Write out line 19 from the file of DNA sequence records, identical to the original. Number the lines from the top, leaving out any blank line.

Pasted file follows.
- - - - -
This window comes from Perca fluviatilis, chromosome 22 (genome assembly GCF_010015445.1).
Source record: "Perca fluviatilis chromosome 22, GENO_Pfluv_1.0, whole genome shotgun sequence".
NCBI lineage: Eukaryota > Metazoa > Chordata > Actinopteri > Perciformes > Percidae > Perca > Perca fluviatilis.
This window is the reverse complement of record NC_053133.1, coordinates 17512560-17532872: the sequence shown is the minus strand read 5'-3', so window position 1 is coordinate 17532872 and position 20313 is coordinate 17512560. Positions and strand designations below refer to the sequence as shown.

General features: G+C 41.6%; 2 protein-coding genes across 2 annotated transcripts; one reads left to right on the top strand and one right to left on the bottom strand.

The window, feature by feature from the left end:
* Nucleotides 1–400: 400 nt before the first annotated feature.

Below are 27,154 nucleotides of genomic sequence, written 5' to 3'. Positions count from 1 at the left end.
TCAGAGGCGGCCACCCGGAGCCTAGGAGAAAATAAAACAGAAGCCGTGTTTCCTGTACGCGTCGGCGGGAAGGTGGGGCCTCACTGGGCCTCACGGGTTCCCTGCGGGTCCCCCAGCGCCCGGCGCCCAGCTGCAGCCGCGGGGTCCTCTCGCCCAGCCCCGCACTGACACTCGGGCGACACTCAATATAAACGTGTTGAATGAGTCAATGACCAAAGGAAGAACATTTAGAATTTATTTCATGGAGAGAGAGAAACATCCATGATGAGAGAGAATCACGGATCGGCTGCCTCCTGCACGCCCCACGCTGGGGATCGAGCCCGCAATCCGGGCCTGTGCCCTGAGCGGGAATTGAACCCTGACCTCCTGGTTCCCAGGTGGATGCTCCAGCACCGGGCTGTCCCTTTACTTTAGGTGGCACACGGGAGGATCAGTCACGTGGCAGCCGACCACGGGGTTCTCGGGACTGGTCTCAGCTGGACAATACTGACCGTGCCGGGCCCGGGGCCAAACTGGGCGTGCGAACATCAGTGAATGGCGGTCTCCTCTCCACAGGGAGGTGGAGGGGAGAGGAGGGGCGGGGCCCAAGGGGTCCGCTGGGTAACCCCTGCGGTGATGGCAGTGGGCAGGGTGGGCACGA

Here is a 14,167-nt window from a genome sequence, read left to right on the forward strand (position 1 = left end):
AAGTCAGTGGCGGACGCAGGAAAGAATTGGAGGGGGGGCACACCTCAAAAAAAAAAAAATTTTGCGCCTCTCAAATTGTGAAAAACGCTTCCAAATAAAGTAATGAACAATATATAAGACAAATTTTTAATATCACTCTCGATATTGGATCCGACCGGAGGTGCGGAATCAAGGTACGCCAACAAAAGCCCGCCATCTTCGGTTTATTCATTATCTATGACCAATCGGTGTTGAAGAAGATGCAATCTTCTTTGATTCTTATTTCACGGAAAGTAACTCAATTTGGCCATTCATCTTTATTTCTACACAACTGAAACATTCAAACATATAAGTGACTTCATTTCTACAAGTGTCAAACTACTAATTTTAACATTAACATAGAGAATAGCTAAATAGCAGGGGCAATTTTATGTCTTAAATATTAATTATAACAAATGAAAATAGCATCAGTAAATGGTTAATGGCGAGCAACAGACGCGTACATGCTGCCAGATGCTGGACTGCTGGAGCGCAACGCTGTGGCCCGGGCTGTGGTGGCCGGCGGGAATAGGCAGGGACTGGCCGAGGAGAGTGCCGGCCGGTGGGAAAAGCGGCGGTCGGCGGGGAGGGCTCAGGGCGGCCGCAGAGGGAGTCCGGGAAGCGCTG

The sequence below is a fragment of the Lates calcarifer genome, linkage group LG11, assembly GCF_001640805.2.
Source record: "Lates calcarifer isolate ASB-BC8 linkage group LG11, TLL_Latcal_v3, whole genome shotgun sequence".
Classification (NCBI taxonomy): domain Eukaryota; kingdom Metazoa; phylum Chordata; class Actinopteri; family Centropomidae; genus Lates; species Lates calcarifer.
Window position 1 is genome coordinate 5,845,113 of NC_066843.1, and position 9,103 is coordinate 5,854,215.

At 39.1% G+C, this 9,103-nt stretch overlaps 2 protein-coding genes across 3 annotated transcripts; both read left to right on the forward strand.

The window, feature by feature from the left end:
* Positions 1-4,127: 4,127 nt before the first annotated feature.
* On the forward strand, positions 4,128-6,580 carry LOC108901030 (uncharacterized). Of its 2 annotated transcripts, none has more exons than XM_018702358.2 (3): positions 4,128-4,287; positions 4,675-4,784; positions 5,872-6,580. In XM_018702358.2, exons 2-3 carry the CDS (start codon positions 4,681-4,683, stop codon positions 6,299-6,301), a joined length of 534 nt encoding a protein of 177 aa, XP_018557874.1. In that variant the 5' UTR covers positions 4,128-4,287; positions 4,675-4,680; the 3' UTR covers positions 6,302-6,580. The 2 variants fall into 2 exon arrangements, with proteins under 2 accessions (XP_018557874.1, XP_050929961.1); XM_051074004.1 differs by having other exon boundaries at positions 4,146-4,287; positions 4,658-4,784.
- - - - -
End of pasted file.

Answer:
* On the forward strand, positions 4,128-6,580 carry LOC108901030 (uncharacterized). Of its 2 annotated transcripts, none has more exons than XM_018702358.2 (3): positions 4,128-4,287; positions 4,675-4,784; positions 5,872-6,580. In XM_018702358.2, exons 2-3 carry the CDS (start codon positions 4,681-4,683, stop codon positions 6,299-6,301), a joined length of 534 nt encoding a protein of 177 aa, XP_018557874.1. In that variant the 5' UTR covers positions 4,128-4,287; positions 4,675-4,680; the 3' UTR covers positions 6,302-6,580. The 2 variants fall into 2 exon arrangements, with proteins under 2 accessions (XP_018557874.1, XP_050929961.1); XM_051074004.1 differs by having other exon boundaries at positions 4,146-4,287; positions 4,658-4,784.